The reason for the Gretsch sound?

Mostly I was just asking whether the sharp shell attack/low head resonance is due to the 30 degree bearing edge or not.
It might also be the die cast hoops as some people have mentioned.
Anyway, it's been decided that:
- all the sound is in great heads
- that great Gretsch sound is all in our heads
(Disclaimer: I like Gretsch drums - just mentioning that before I cause a commotion)
 

harryconway

Platinum Member
The "Great Gretsch Sound" .... from what I've read ..... was first used with Gretsch Electric Guitars. Eddie Cochran (1957), some say, was the primary player. And it was a good marketing tag. And then it got applied to the drums, as well.

So ..... that's when the Gretsch Round Badge was in production. And I think Gretsch went from the 3 ply shell, to the 6 ply shell, around 1958. So ..... those drums, compared to the competition (Ludwig, Rogers, Slingerland) were quite different. Gretsch had moved away from using a reinforcement ring. The other three had not. Gretsch was using die cast hoops. The other three weren't. Gretsch tom badges were fixed with a pin, and non-vented. The other three all used gromets to affix their badges. So, a lot of differences ..... and we haven't even got into shell wood formula and bearing edges. Needless to say ..... a 60's Gretsch kit sounds way different than a 60s Lugwig/Rogers/Slingerland kit.

Now put a 60's Round Badge up against a USA Custom ..... big difference there, too. I've heard and played the two side-by-side. And the USA Custom has noticeably more sustain, than the old 60's RB. So ..... even though both have 30 degree bearing edges, I think the profile has changes, over the years. But I think the two biggest contributors ..... bearing edge and die cast hoops. And while most won't want to re-cut their bearing edges, putting triple flange hoops on is an easy thing ...... and it will open up the drum considerably.
 

IBitePrettyHard

Senior Member
I agree that marketing is just marketing, but there is some merit to the Gretsch sound being exceptional. There's countless stories of drummers using Gretsch drums in the studio even though they endorse another brand.

And there's a reason so many studios have them as a house kit.
 

Bozozoid

Well-known member
Really!...REALLY!..not one person mentioned the disappearing Gretsch spurs. You don't think that has SOMETHING to do with that great Gretsch sound? are you all that lame!.
 

brentcn

Platinum Member
I didn't mean to ask why Gretsch drums sound great. Mostly I was just asking whether the sharp shell attack/low head resonance is due to the 30 degree bearing edge or not.

Even tho the DW jazz has maple gum, they still sound a little more resonant to me. The differences in construction to me are a 45 degree bearing edge, 1 extra ply, no silver sealer, different lugs and maybe the grain is rotated differently in each ply? From a pure material science perspective, I kinda doubt that the silver sealer does much to the sound.

Certainly hearing a Gretsch USA custom from the 80s with a 45 degree bearing edge would be the ultimate A/B test.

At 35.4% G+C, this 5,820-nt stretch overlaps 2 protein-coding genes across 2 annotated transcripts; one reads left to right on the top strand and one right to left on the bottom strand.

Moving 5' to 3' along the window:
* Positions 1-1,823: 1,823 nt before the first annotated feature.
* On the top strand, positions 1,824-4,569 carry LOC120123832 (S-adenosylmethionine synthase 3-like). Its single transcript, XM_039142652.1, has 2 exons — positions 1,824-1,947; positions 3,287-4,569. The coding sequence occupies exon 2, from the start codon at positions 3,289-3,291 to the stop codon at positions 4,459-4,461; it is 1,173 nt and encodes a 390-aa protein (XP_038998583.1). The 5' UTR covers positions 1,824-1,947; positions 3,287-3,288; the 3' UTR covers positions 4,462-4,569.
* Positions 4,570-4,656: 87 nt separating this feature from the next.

I own USA Custom, Brooklyn, and a '65 Round Badge. I regularly gig on a top-shelf DW (Collector's I think?). The diameters on the USA and DW are both 10,12,14,16, and 22.

Probably that attack you’re hearing is owed mostly to heavy die cast hoops. You can really hear the evidence of the hoops between USA Custom (die cast) and Brooklyns, and also newer Renowns, both of which have the lighter 302 hoops. It's not a subtle difference.

Now put a 60's Round Badge up against a USA Custom ..... big difference there, too. I've heard and played the two side-by-side. And the USA Custom has noticeably more sustain, than the old 60's RB. So ..... even though both have 30 degree bearing edges, I think the profile has changes, over the years. But I think the two biggest contributors ..... bearing edge and die cast hoops. And while most won't want to re-cut their bearing edges, putting triple flange hoops on is an easy thing ...... and it will open up the drum considerably.

I currently own both, and I think that what you're experiencing here might be due to the shell diameter. Old round badge shells are a bit larger than modern USA Customs. I cut away the wrap on my Round Badge, near the top and bottom edges, where the wrap overlays. This reduced the diameter by a 16th of an inch or so, and it helps modern heads seat much better. When tuned the same, the RB and USA Custom are VERY similar in sound. And they should be, because not much has changed: same hardware, shell thickness, and bearing edge.

Both USA Customs and this DW use mostly hard woods, like maple. Not soft, light woods like Birch, Mahogany, etc. Both shells have a "medium" weight. The weight of the hardware on the shells is also similar. DW's turret lugs look massive, but Gretsch's USA Custom lugs are pretty hefty, too. Having regularly used both, I can say the overall weight is very similar. What the USA's lose in lugs, they make up for with the heavier hoops. They're both nice kits, and yes, the USA has a more focused vibe, while the DW has a lively "bark".